News / Africa

    UN Rights Chief Alarmed by Deepening Crisis in Burundi

    United Nations High Commissioner for Human FILE - Rights Zeid Ra'ad Al Hussein addresses delegates during a special session of the Human Rights Council on the situation in Burundi in Geneva, Switzerland, Dec. 17, 2015.
    United Nations High Commissioner for Human FILE - Rights Zeid Ra'ad Al Hussein addresses delegates during a special session of the Human Rights Council on the situation in Burundi in Geneva, Switzerland, Dec. 17, 2015.
    Lisa Schlein

    United Nations human rights chief Zeid Ra'ad Al Hussein said he is alarmed by the deepening crisis in Burundi and warns action must be taken to stop the country’s descent toward a possible bloodbath. 

    U.N. High Commissioner for Human Rights Zeid Ra’ad Al Hussein expressed regret Monday at the African Union's decision not to send a peacekeeping force of 5,000 to Burundi.

    Plan on hold

    He said the AU plan has been placed in the freezer for the time being, while further negotiations with Burundian authorities take place. “We remain deeply concerned about the trajectories and the vectors that…still point to the deepening of the crisis. And, of course, we are very fearful of a precipitous event that may trigger a slide into the abyss,” Zeid said.

    The United Nations reports more than 400 people have been killed and around 3,500 arrested since President Pierre Nkurunziza declared he would run for a third term at the end of April. It said more than 220,000 Burundians have fled to neighboring countries.

    Amnesty International's report of several mass graves near the capital Bujumbura is adding to growing concerns of a Rwandan-style genocidal war breaking out in Burundi.Ethnic Hutu radicals killed an estimated 800,000 people, most of them Tutsis, in Rwanda’s 1994 genocide.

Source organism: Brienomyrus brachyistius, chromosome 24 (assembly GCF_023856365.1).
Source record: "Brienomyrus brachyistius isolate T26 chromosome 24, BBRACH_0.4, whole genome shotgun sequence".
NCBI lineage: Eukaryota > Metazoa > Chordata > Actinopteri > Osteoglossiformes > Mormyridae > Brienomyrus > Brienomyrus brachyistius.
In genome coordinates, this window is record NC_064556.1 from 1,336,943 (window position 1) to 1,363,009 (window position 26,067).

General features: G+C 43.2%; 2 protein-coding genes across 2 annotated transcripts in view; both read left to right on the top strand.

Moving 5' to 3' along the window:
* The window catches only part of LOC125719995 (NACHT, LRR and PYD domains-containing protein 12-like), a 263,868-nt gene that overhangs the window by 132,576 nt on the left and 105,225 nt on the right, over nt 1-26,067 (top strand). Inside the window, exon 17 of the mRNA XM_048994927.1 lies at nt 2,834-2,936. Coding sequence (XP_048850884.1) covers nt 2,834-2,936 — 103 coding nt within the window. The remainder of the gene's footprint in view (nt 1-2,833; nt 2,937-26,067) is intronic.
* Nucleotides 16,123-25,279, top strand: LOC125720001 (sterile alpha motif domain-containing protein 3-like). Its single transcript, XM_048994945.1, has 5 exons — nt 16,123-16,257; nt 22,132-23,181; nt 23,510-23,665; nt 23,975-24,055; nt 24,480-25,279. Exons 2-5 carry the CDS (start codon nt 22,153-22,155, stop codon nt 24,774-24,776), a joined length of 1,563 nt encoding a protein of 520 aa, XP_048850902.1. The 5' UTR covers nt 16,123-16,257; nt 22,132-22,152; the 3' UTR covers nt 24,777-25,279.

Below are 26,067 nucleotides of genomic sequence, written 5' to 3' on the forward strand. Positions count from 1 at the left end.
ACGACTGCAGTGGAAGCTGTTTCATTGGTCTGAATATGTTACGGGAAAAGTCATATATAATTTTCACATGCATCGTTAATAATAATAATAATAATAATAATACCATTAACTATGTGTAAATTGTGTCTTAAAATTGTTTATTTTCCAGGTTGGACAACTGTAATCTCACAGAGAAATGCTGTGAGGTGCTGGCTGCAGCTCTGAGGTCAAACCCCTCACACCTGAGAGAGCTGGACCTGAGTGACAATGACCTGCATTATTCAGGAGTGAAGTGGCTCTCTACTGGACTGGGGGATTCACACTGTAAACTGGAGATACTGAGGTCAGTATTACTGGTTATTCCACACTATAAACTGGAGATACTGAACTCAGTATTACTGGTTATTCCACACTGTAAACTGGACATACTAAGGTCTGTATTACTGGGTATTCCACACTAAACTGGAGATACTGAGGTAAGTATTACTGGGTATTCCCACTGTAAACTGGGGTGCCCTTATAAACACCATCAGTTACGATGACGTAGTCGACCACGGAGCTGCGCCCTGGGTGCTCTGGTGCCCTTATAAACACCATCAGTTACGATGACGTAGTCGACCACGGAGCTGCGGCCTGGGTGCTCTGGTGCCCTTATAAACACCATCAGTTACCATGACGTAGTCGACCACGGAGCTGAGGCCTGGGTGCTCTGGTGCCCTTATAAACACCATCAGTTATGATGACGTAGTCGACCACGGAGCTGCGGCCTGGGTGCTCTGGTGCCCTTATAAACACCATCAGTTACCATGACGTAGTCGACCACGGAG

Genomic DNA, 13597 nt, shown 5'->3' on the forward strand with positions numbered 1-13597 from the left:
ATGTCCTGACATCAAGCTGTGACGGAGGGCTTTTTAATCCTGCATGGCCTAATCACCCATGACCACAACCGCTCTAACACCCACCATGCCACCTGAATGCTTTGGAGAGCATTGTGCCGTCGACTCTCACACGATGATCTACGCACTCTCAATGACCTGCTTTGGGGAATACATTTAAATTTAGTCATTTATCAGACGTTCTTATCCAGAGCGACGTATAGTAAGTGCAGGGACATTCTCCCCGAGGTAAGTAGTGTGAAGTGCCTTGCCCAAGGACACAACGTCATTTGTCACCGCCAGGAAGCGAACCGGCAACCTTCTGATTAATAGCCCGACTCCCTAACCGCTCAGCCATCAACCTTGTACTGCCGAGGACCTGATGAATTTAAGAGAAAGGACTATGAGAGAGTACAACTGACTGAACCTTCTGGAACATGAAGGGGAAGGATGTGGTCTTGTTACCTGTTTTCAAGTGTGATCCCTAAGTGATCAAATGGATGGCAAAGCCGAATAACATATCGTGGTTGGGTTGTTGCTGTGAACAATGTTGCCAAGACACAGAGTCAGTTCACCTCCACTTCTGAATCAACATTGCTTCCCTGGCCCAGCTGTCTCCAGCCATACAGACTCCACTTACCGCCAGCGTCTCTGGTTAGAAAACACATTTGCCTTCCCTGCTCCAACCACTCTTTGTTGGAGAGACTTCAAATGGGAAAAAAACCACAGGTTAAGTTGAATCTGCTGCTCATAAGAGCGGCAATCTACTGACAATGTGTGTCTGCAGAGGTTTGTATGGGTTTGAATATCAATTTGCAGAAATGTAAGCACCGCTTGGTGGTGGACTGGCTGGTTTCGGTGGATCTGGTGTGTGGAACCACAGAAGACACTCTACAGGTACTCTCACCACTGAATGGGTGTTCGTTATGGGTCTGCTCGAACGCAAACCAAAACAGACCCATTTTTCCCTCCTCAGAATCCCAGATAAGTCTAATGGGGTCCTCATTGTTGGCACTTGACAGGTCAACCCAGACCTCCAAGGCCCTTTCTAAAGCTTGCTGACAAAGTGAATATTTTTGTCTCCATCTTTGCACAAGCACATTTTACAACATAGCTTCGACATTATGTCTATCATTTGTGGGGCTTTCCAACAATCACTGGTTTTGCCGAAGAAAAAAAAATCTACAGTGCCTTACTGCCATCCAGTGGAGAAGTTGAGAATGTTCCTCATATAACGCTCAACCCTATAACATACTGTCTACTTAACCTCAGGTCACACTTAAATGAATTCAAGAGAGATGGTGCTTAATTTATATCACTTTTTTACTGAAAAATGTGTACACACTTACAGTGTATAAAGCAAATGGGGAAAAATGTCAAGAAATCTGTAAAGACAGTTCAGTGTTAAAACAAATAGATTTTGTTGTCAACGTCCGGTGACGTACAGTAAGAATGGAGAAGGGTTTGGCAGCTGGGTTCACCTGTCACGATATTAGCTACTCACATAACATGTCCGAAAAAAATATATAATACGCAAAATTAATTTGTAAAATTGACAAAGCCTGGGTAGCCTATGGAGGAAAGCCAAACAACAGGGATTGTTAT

Crisis in Burundi

    FILE - Protesters attack a policewoman in Bujumbura, Burundi, May 12, 2015, in a rally sparked by opposition to the president's decision to run for a third term.
    FILE - Protesters attack a policewoman in Bujumbura, Burundi, May 12, 2015, in a rally sparked by opposition to the president's decision to run for a third term.

    High Commissioner Zeid told VOA the crisis in Burundi is one of the most depressing parts of the international agenda. He said international efforts to stop the country's turmoil are not working.

    “Nothing seems to suffice in terms of halting this descent and we understand from other conflicts - Syria is a classic example - that the longer you leave it, the more difficult it is to then find a way of putting it back together again,” he stated.

    Zeid said he hopes continued international focus on Burundi will have a positive effect. He notes a group of U.N. independent experts investigating abuse in that country will soon issue a report on its findings.

    On another issue, the high commissioner strongly condemns the sexual abuse and exploitation of children by United Nations peacekeeping and civilian forces in Central African Republic. He calls this victimization of young children odious and worthy of the utmost contempt.

    He is urging troop-contributing countries to investigate and swiftly prosecute those suspected of committing such heinous crimes.

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